Shirley Maclaine

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Dear Shirley,

Regardless of how outrageous it may seem, ask for guidance from your higher self and follow it. Also, don't eat so much sugar.
—Shirley MacLaine, 78, actress and author
Ann Patchett

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Dear Ann,

As it turns out, you are very, very small. Think grain-of-sand-on-the-bottom-of-the-Atlantic small. All those things you think are so important now—love, work, art, money—they don't matter. Don't think everything will happen once you finish your first novel. Don't think five pounds or $500 could make all the difference. Be grateful and kind; there is nothing more important than that.
—Ann Patchett, 48, author of State of Wonder
Marian Wright Edelman

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Dear Marian,

If you don't like the world the way it is, change it—one step at a time. Be prepared for how long change might take and how hard it will sometimes be. Always remember the quote you wrote in your diary after hearing Dr. Martin Luther King Jr. speak: "If you can't fly, run; if you can't run, walk; if you can't walk, crawl; but by all means keep moving."
—Marian Wright Edelman, 72, president of the Children's Defense Fund
Whoopi Goldberg

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Dear Whoopi,

Stay out of your own way.
—Whoopi Goldberg, 56, cohost of The View
Nina Totenberg

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Dear Nina,

I know you want to be Nancy Drew, but in real life, fearlessness can be stupid. Getting followed by the KKK in Mississippi and shot at in Northern Ireland is not good, so use a little more caution. As for your complaint that people don't take you seriously because of your gender, I'd remind you that you have gotten lots of scoops from self-important men who were happy to blather their brains out to a "girl." Being the only woman is often lonely and difficult, but you just have to suck it up. With luck, there will be more of you soon.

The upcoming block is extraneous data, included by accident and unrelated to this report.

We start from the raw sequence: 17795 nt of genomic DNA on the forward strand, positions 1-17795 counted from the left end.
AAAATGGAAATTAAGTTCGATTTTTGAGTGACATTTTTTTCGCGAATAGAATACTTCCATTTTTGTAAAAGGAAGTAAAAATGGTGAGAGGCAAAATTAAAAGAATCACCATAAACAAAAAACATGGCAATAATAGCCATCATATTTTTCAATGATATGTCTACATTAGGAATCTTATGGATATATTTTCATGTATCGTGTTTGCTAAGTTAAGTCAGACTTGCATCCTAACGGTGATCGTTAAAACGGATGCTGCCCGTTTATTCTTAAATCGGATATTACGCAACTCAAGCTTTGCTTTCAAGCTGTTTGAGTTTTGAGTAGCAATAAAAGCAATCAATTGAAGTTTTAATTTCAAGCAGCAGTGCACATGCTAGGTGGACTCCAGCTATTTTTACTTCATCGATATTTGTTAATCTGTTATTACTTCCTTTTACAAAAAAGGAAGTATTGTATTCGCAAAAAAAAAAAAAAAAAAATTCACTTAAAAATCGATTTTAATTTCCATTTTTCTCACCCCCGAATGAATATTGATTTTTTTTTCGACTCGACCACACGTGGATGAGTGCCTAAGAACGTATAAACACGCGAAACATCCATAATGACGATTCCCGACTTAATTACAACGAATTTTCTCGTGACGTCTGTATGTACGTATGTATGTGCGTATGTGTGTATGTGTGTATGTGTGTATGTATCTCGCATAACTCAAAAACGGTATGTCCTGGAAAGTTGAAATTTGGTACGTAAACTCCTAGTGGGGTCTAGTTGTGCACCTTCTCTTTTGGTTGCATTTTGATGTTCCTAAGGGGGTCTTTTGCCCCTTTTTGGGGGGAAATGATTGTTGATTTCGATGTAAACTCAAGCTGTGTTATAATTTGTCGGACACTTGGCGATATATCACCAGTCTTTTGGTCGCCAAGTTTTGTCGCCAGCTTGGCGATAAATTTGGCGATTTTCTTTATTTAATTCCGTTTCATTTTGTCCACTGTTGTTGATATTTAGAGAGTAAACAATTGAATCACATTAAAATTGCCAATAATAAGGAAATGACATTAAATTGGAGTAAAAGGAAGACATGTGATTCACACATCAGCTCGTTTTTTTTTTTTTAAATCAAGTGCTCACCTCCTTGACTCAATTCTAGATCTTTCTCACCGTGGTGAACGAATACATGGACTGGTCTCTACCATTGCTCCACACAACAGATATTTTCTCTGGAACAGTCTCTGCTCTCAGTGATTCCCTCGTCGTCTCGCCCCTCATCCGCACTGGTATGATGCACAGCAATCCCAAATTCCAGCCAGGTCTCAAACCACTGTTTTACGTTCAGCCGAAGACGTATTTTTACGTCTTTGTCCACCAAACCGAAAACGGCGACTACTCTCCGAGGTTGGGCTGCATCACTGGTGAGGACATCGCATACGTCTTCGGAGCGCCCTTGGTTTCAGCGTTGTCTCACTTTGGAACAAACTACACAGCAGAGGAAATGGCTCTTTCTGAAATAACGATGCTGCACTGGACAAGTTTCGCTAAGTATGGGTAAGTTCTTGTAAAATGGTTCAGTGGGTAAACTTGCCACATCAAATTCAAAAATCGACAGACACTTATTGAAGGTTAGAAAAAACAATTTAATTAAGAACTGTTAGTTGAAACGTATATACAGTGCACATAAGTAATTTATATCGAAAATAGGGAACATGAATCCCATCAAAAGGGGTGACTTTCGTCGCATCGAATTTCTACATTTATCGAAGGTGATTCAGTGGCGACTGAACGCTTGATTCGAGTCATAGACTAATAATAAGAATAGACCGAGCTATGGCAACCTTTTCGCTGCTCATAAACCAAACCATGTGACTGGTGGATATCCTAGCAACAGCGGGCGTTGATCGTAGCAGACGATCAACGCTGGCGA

—Nina Totenberg, 68, legal affairs correspondent for National Public Radio
Octavia Spencer

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Hello Traveler,

As you make your way along life's tumultuous highways, it's important to note that you should always carry a map, have plenty of fuel in the tank, and take frequent rest stops.
—Octavia Spencer, 39, 2012 Academy Award winner for best supporting actress
Nikky Finney

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Dear Nikky,

Watch your life as if it were a film. Absorb everything. What you see, hear, and feel will stamp every alphabet of your work.
—Nikky Finney, 54, 2011 National Book Award winner for poetry
Michael J. Fox

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Dear Michael,

When the time comes to chase your dreams, and it will, they may seem elusive; but know you won't catch them all at once. Just one challenge at a time.

When success comes, and it will, don't gobble it up—savor and share it, and it will last.

When love comes, and it will, don't bury it in expectation and projection—be prepared to fall in love all over again every day.

When the unexpected and inconceivable intrudes on life, and it will, deal with life's actual events—don't obsess about perceived eventualities.

Relax—enjoy the ride.
—Michael J. Fox, 50, actor and activist
Lisa Jackson

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Dear Lisa,

Finish every bit of schooling right now. Tuition will go up (a lot!) and the responsibilities that guilt you into not going back to school later will only grow.

Don't marry until at least 30. Take the time to get to know yourself first.

Cherish women. Lift them up and empower them. Not all women are worth the effort, but on average, humanity does well when women do well.